Elon Musk Visited China for a Day and Secured a Major Deal with an Old Friend

"We have known each other now for many years, since early Shanghai days," Musk said of his relationship with China's second-in-command.

Elon Musk in China in 2018
Elon Musk in China in 2018. Mark Schiefelbein - Pool/Getty Images

Elon Musk was in China for less than 24 hours, he revealed in an X post yesterday (April 28). The Tesla CEO met with Chinese Premier Li Qiang and appeared to have swiftly won the Chinese top official’s backing for Tesla’s FSD (short for “full-self driving”) software to be rolled out in the country. The surprise trip is seen as a desperate move to tap new revenue streams and restore investor confidence as Tesla’s electric vehicle sales continue to slow.

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Currently, a less advanced version of Tesla’s driver-assistance program, Autopilot, is available to all drivers, but FSD is not yet available to Chinese customers for data security reasons. Tesla reportedly plans to partner with Chinese technology conglomerate Baidu on data collection, which moves the U.S. electric vehicle company closer to FSD being fully approved in China. Since 2021, Chinese regulators have limited foreign companies from moving data collected domestically across borders, which curtails Tesla’s ability to train its A.I. self-driving systems on Chinese data in order to improve its FSD capabilities, as per Reuters.

Musk has cultivated a strong relationship with the Chinese Premier. Li was pivotal in signing off the opening of Tesla’s Shanghai Gigafactory in 2018, when he served as the Communist Party’s chief in Shanghai. In a bid to attract foreign investment and boost domestic economy, Li offered Tesla generous tax incentives and unprecedentedly allowed the U.S. company to be the sole owner of its manufacturing plant. All other non-Chinese automakers operate in the country through joint ventures with local carmakers. Li described Tesla as a “successful model” for U.S.-China partnerships.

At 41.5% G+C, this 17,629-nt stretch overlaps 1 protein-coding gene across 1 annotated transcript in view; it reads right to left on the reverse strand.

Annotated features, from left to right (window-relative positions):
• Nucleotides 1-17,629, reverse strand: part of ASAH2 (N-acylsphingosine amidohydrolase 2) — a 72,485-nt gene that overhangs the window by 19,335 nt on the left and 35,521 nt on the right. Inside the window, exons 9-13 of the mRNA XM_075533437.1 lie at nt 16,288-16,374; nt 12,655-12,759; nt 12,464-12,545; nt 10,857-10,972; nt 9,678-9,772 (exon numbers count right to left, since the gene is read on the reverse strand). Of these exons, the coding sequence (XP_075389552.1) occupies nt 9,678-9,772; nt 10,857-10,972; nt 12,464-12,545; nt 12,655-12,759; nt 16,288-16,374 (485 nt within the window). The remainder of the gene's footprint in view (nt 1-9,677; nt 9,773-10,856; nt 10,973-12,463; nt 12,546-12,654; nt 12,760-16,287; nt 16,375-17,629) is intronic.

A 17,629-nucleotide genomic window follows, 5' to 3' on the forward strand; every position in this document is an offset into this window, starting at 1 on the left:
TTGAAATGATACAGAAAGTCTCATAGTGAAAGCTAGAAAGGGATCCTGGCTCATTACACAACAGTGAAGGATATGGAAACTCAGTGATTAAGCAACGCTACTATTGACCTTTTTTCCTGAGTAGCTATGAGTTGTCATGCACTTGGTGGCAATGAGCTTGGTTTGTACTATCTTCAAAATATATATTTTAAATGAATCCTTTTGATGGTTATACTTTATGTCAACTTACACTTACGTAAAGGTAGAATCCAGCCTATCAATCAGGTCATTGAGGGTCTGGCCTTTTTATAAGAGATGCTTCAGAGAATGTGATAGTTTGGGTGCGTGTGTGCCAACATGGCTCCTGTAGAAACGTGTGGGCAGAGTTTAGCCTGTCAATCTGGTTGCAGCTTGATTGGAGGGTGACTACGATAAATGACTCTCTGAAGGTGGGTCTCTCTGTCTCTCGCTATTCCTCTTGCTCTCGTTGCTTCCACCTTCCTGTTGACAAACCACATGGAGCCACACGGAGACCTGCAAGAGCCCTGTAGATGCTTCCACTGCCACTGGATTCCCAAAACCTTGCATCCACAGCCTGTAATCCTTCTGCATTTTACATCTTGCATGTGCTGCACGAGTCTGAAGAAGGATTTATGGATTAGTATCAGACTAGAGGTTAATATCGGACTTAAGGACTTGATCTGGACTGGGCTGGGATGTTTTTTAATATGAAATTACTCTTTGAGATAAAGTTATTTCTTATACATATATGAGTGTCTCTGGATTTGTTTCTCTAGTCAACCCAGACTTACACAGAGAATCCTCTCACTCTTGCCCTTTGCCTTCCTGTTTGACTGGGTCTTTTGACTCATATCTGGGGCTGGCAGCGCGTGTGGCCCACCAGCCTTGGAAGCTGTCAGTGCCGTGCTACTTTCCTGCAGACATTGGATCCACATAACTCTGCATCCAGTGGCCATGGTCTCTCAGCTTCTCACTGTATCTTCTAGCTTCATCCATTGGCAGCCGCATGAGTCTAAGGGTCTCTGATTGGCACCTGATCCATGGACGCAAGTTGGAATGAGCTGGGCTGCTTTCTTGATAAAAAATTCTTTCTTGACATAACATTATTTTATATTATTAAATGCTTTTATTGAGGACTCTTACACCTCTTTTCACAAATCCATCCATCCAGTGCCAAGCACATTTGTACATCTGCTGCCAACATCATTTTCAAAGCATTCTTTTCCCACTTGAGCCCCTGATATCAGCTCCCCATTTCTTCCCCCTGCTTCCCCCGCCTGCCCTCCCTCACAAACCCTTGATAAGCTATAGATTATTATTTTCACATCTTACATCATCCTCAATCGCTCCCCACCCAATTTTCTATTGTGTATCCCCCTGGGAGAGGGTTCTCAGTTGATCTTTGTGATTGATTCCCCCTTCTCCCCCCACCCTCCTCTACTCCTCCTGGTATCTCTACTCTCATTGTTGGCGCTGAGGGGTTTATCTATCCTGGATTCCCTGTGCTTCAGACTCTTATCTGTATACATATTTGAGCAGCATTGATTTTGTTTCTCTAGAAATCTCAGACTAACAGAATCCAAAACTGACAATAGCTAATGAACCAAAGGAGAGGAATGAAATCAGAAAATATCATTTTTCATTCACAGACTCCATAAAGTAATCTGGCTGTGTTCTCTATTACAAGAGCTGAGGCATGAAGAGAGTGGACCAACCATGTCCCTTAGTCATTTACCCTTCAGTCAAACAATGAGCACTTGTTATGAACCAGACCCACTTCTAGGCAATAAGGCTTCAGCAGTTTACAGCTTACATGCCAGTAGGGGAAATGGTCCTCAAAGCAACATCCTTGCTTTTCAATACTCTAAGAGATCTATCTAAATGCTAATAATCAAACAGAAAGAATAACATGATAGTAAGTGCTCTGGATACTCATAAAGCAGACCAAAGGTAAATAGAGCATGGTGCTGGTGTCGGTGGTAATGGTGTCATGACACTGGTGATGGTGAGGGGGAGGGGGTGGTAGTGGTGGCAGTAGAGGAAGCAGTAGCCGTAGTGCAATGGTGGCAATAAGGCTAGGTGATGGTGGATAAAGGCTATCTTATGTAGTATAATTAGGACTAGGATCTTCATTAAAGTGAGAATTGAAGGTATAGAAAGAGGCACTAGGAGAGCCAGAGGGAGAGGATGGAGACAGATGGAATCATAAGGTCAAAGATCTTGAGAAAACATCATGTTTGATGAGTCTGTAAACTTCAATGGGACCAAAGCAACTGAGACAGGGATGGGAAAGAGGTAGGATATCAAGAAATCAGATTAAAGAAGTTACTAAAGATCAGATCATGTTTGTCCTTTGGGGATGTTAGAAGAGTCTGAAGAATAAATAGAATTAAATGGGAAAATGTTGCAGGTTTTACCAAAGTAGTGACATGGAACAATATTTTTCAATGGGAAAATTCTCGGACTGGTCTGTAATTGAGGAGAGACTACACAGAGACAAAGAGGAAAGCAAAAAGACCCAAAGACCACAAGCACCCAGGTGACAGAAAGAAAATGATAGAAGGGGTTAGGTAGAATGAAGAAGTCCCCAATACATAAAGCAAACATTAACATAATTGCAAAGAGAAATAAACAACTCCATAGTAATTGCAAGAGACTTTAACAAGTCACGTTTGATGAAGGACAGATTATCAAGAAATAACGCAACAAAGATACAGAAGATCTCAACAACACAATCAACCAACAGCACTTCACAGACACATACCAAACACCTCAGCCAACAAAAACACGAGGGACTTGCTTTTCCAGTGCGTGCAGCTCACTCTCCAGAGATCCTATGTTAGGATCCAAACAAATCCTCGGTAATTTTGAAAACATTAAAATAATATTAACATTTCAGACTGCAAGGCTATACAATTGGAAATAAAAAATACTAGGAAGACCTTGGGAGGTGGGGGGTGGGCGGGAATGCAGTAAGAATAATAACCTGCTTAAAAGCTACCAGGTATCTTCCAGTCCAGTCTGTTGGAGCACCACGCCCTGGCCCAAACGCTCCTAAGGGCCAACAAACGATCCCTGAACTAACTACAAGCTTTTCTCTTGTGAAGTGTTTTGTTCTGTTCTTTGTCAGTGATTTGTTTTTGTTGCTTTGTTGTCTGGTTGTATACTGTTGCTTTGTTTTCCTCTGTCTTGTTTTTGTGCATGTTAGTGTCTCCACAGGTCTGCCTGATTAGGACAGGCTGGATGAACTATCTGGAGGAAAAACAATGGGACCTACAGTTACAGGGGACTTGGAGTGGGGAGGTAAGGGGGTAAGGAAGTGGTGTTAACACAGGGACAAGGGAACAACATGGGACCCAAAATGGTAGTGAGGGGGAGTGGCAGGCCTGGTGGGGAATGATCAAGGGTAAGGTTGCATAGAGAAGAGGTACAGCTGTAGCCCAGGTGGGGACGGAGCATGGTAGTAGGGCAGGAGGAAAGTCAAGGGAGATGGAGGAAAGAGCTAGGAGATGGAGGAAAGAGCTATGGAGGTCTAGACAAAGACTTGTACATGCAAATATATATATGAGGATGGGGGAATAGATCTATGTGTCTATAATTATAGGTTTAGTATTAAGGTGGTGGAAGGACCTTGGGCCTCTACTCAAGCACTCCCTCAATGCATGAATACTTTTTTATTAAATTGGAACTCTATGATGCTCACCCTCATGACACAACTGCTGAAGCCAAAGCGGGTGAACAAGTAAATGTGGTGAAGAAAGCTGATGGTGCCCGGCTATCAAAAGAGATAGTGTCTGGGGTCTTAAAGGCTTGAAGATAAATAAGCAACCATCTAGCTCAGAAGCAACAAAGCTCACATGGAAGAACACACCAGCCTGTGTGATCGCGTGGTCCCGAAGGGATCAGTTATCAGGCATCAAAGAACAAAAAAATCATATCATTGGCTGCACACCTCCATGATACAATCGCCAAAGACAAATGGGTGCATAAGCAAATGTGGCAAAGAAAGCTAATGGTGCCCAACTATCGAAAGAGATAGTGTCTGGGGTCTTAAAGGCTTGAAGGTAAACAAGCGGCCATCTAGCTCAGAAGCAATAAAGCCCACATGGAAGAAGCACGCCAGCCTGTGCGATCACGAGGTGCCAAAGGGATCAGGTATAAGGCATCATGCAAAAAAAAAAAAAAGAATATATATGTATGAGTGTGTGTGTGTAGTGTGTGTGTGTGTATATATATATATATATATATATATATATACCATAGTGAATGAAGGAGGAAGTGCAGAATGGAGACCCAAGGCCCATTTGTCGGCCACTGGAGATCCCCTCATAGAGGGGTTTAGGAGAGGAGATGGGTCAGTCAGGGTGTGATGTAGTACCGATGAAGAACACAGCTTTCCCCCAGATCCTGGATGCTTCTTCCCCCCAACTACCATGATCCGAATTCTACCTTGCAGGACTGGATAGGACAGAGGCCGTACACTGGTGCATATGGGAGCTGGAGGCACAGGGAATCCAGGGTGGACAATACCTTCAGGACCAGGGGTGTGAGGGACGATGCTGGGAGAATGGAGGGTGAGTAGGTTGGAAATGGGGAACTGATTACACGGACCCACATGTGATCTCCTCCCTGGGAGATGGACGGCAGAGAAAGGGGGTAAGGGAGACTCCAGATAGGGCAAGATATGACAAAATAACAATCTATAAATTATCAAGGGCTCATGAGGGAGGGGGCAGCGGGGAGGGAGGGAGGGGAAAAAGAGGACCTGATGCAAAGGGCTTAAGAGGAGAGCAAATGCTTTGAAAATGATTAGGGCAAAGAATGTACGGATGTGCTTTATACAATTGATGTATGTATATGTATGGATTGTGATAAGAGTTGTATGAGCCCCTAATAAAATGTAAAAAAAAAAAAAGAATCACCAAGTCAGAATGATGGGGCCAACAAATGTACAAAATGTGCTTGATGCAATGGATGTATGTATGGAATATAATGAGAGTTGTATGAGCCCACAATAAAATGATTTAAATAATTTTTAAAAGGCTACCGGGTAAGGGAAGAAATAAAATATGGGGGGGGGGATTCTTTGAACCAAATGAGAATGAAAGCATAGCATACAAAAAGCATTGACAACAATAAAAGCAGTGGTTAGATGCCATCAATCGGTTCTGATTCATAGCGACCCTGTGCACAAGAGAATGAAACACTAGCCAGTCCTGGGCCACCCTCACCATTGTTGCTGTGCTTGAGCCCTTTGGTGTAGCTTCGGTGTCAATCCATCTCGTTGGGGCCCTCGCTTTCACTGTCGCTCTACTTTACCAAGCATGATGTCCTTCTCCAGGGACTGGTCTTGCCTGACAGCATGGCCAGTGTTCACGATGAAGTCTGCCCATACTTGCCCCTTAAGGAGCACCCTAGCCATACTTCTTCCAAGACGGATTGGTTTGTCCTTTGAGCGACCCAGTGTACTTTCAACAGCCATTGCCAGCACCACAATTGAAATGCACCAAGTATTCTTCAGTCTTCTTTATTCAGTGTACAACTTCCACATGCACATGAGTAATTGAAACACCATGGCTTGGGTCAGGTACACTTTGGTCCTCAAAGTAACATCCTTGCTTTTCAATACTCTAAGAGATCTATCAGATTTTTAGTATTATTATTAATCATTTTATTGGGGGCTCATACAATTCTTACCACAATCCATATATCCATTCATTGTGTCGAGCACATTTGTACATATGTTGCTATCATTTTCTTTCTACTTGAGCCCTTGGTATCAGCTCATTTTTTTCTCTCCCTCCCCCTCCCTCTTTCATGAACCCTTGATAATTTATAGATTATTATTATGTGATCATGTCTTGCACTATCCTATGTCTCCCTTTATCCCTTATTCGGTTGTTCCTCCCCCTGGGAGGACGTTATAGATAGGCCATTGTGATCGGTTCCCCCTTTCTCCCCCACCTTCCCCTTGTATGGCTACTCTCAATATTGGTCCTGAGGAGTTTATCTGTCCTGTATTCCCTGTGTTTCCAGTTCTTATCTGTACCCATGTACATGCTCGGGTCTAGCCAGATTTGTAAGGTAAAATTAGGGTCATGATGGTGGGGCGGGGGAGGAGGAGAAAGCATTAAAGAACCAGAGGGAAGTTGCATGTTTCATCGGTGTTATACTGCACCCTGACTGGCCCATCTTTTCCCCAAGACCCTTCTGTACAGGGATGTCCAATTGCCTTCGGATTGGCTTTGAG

Musk’s surprise trip to China came days after Tesla reported disappointing earnings last week (April 23). The once trillion-dollar company reported a 13 percent year-over-year decline in revenue during the quarter ended March 31. While Tesla hails itself as an A.I. and technology company, it has a lower operating margin than General Motors. Still, with promises of cheaper car models and future technologies like fully autonomous ride-sharing, Tesla’s stock rose 4.9 percent post-earnings.

“I still don’t understand why Tesla jumped after earnings. Numbers were bad, and I am shocked that investors are buying the hype around the Model 2 and Robotaxis,” Zaid Admani, host of the Public’s Rundown podcast whose financial news coverage has received more than 100 million views on social media, told Observer.

Musk’s successful trip to China sent Tesla’s stock price to jump more than 15 percent today after the market open. Adding icing to the cake, a statement released yesterday by the China Association of Auto Manufacturers said Tesla’s Model 3 and Y had passed China’s data security requirements, providing further confidence to investors.

China is Tesla’s largest market outside the U.S. and the largest market for EVs overall (around 60 percent of global EV sales occur in China). Tesla faces fierce competition from homegrown EV makers, including BYD, which briefly overtook Tesla as the world’s largest EV seller last year. BYD’s market share fell back behind the U.S. automaker in the most recent quarter.

Elon Musk Visited China for a Day and Secured a Major Deal with an Old Friend